Aces on Bridge — Daily Columns

The Aces on Bridge: Tuesday, February 19th, 2013

Credulity is the man's weakness, but the child's strength.

Charles Lamb

South North
Both ♠ 9 8 5
 A 9 7 5
 Q 10 6 2
♣ 8 3
West East
♠ Q J 7 6 3
 10 6
 9 7
♣ K J 10 4
♠ K 2
 J 8 4 3
 J 8 4 3
♣ 9 6 5
♠ A 10 4
 K Q 2
 A K 5
♣ A Q 7 2
South West North East
2 NT Pass 3 NT All pass


Sometimes the most difficult hands are ones where you appear to have an embarrassment of riches, with numerous ways to take or develop tricks.

Looking for the safest way to achieve your goal is complicated by the fact that when you believe your chances appear very good, it is easy to relax and take your eye off the ball.

Consider today’s deal, where at one table in a team game the defenders led and continued spades against three no-trump. South made the apparently natural move of ducking the spade ace until the third round. Then he tested the red suits and had no joy there, falling back on the club finesse. West (who had pitched clubs on the third round of the red suits) had two spades ready to cash when he won his club king, and that meant down one.

In the other room when West led the spade six, declarer ducked East’s king. East could see no reason to do anything but continue with the spade two. (Yes, a club shift would have worked better, but that is far from obvious.)

South rose with the spade ace and tested the red suits. When East proved to guard both of these suits, declarer put West on play with a spade. That player could cash two spade winners but then had to lead from his club king into South’s ace-queen. This line is guaranteed to succeed if East has length in both red suits.

Your approach here may depend on the form of scoring and the vulnerability. I tend rarely to save at rubber bridge. At pairs or teams I think you should pass if vulnerable: a sacrifice rates to cost at least 500 (even if facing a decent hand such as six good diamonds and four clubs to the queen). Nonvulnerable I bid five diamonds first and count the cost later; let the opponents make the last mistake.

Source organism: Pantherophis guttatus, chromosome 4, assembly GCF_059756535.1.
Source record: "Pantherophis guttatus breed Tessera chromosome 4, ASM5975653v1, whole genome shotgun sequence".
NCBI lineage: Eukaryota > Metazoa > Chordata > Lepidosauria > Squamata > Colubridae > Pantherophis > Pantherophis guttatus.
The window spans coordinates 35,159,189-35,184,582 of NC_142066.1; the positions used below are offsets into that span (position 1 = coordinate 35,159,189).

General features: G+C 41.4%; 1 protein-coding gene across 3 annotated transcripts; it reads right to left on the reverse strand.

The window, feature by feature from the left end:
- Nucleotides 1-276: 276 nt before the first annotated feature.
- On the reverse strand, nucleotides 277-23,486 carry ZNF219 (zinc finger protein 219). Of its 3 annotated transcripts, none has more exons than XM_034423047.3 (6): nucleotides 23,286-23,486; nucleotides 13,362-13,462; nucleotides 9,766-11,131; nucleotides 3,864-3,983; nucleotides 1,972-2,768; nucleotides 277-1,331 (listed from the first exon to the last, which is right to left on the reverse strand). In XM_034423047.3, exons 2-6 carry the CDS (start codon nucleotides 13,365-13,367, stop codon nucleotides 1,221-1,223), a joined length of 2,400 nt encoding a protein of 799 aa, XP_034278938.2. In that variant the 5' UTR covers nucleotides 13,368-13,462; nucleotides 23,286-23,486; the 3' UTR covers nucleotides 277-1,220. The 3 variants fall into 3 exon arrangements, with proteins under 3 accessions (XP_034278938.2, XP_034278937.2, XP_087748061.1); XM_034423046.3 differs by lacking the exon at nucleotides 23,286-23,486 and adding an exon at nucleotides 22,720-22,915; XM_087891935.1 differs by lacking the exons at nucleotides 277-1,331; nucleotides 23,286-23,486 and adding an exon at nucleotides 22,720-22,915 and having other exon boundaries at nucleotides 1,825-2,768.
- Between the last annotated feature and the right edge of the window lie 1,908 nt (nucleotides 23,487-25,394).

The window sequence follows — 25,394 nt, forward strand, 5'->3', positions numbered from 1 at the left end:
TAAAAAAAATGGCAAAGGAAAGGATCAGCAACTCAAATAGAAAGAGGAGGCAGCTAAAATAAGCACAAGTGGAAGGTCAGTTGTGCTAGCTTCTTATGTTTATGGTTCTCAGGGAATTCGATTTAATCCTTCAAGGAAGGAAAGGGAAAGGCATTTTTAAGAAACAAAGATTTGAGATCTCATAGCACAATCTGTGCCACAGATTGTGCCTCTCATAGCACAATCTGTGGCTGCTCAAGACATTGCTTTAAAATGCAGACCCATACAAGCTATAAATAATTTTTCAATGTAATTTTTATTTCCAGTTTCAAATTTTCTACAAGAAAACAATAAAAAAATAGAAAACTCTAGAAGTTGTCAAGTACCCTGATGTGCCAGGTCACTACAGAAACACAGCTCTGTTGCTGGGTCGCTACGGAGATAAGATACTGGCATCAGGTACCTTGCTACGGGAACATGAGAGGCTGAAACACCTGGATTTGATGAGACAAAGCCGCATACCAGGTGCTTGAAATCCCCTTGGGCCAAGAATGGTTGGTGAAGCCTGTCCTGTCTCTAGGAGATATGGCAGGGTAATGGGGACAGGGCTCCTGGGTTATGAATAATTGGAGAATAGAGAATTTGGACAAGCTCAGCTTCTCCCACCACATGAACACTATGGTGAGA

♠ 9 8 5
 A 9 7 5
 Q 10 6 2
♣ 8 3
South West North East
1♠ 3 3♠

For details of Bobby Wolff’s autobiography, The Lone Wolff, contact If you would like to contact Bobby Wolff, please leave a comment at this blog. Reproduced with permission of United Feature Syndicate, Inc., Copyright 2013. If you are interested in reprinting The Aces on Bridge column, contact


jim2March 5th, 2013 at 12:53 pm

“(Yes, a club shift would have worked better, but that is far from obvious.)”

I am not so sure about that.

Declarer would presumably hope for a later squeeze (if both red suits break poorly) or end play. Once there is a club shift, as long as declarer does not squander the either black ace early, it looks to me like declarer must prevail.

That is, declarer can now always arrange to have five black suit rounds get played (losing three and winning two) and be on lead. Declarer cashes AK D, the top hearts and has a good enough count to throw East in with the last heart for a forced diamond return.

Iain ClimieMarch 5th, 2013 at 2:00 pm

Hi Folks,

Isn’t this a bit double dummy? What if South has SQ10x and CAKQ, for example? East is going to be very brave or reckless to switch here as the absence of the S3 and the fact that West won’t have SQJ10 all point to West having 5 spades. If South had SA1043 he is grabbing T1 and possibly paying a spade back.



bobby wolffMarch 5th, 2013 at 2:06 pm

Hi Jim2,

Yes, you could be right when you say declarer can still get home, but he needs deft guessing in deciding how the minor suits are splitting and since one of declarer’s usual advantages of putting oneself into East’s mind and basing his distributional guessing at least in part on why East switched to a club rather than continuing spades at trick 2, he, at least in my mind, may decide long, but wind up guessing wrong.